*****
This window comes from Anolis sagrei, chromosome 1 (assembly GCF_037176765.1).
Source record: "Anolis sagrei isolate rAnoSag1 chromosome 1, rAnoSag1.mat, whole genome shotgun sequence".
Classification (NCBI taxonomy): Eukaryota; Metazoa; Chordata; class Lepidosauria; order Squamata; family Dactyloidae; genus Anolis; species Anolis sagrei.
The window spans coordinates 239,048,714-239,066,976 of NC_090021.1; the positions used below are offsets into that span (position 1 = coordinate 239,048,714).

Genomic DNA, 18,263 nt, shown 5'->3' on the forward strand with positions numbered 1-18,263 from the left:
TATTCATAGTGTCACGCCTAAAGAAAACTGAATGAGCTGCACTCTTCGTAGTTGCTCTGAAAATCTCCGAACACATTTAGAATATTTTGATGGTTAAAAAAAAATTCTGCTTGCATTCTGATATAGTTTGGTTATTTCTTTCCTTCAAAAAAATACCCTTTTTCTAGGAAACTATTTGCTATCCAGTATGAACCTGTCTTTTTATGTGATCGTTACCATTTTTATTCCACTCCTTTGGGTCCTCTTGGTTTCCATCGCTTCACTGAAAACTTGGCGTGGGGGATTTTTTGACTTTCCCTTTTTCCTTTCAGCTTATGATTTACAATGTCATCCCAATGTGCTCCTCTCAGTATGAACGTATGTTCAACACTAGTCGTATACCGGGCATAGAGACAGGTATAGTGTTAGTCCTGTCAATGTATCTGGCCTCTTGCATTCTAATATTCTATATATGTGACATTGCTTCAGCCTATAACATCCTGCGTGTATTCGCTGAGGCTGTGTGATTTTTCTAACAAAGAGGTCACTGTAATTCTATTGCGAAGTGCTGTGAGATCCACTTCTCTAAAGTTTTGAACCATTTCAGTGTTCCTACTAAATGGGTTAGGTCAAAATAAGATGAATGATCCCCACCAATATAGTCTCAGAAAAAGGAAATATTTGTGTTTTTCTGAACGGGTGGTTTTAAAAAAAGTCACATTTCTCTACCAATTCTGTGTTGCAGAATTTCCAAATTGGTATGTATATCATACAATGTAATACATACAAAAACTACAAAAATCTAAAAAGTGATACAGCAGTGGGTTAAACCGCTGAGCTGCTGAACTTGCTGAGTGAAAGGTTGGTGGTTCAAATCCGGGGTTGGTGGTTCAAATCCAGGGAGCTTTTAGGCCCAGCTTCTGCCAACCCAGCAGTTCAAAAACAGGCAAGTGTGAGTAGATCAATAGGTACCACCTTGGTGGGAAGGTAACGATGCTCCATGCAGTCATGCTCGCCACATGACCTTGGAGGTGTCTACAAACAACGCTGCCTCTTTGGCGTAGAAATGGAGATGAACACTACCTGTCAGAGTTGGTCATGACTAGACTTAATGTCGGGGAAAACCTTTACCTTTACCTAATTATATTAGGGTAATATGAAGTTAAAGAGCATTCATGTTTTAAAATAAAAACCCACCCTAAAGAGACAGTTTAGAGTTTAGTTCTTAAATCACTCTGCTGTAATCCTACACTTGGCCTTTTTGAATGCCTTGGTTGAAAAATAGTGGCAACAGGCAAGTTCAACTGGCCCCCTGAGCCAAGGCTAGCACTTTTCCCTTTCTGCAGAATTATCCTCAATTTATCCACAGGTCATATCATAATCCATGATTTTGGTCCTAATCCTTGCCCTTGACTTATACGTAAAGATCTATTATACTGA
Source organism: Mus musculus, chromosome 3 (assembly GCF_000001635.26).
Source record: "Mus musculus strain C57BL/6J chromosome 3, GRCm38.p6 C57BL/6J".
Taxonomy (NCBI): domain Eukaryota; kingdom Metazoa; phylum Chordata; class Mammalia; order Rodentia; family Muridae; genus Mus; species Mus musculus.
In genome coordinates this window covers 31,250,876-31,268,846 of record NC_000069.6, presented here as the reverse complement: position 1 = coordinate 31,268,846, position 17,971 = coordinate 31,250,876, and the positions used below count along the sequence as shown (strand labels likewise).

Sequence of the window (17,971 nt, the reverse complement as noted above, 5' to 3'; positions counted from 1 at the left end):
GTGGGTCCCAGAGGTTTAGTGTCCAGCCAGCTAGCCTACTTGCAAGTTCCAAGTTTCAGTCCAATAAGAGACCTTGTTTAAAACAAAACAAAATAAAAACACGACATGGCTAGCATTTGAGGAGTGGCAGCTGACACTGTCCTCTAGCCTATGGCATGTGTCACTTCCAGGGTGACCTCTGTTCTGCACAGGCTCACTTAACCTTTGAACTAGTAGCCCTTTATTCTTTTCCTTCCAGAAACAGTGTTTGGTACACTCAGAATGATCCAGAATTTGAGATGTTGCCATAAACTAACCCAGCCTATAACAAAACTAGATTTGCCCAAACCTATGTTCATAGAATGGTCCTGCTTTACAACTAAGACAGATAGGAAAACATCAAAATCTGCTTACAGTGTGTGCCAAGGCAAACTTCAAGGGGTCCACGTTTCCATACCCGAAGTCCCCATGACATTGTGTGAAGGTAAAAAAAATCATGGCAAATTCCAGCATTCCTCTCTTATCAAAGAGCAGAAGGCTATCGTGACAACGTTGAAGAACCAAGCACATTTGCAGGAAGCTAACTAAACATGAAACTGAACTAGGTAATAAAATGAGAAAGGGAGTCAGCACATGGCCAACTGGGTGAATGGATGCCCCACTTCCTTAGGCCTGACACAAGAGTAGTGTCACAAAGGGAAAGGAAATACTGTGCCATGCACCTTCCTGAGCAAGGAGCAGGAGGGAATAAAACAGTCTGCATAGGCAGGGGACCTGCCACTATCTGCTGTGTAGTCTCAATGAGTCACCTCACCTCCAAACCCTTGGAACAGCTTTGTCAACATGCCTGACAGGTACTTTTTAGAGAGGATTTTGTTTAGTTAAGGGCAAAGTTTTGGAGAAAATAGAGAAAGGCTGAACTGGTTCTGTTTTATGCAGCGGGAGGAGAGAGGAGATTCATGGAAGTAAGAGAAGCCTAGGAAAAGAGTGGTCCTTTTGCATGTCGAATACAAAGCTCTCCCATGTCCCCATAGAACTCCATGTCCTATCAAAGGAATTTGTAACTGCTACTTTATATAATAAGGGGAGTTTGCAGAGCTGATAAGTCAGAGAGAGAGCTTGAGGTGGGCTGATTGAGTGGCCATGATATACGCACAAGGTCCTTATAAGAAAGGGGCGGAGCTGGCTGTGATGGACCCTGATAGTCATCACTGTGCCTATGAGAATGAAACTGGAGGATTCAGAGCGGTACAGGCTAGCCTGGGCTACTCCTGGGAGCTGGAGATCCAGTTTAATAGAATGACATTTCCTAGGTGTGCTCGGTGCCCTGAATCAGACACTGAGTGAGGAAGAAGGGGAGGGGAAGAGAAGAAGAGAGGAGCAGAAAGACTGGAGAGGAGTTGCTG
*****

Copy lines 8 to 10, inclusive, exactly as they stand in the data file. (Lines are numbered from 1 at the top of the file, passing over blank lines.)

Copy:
Source record: "Mus musculus strain C57BL/6J chromosome 3, GRCm38.p6 C57BL/6J".
Taxonomy (NCBI): domain Eukaryota; kingdom Metazoa; phylum Chordata; class Mammalia; order Rodentia; family Muridae; genus Mus; species Mus musculus.
In genome coordinates this window covers 31,250,876-31,268,846 of record NC_000069.6, presented here as the reverse complement: position 1 = coordinate 31,268,846, position 17,971 = coordinate 31,250,876, and the positions used below count along the sequence as shown (strand labels likewise).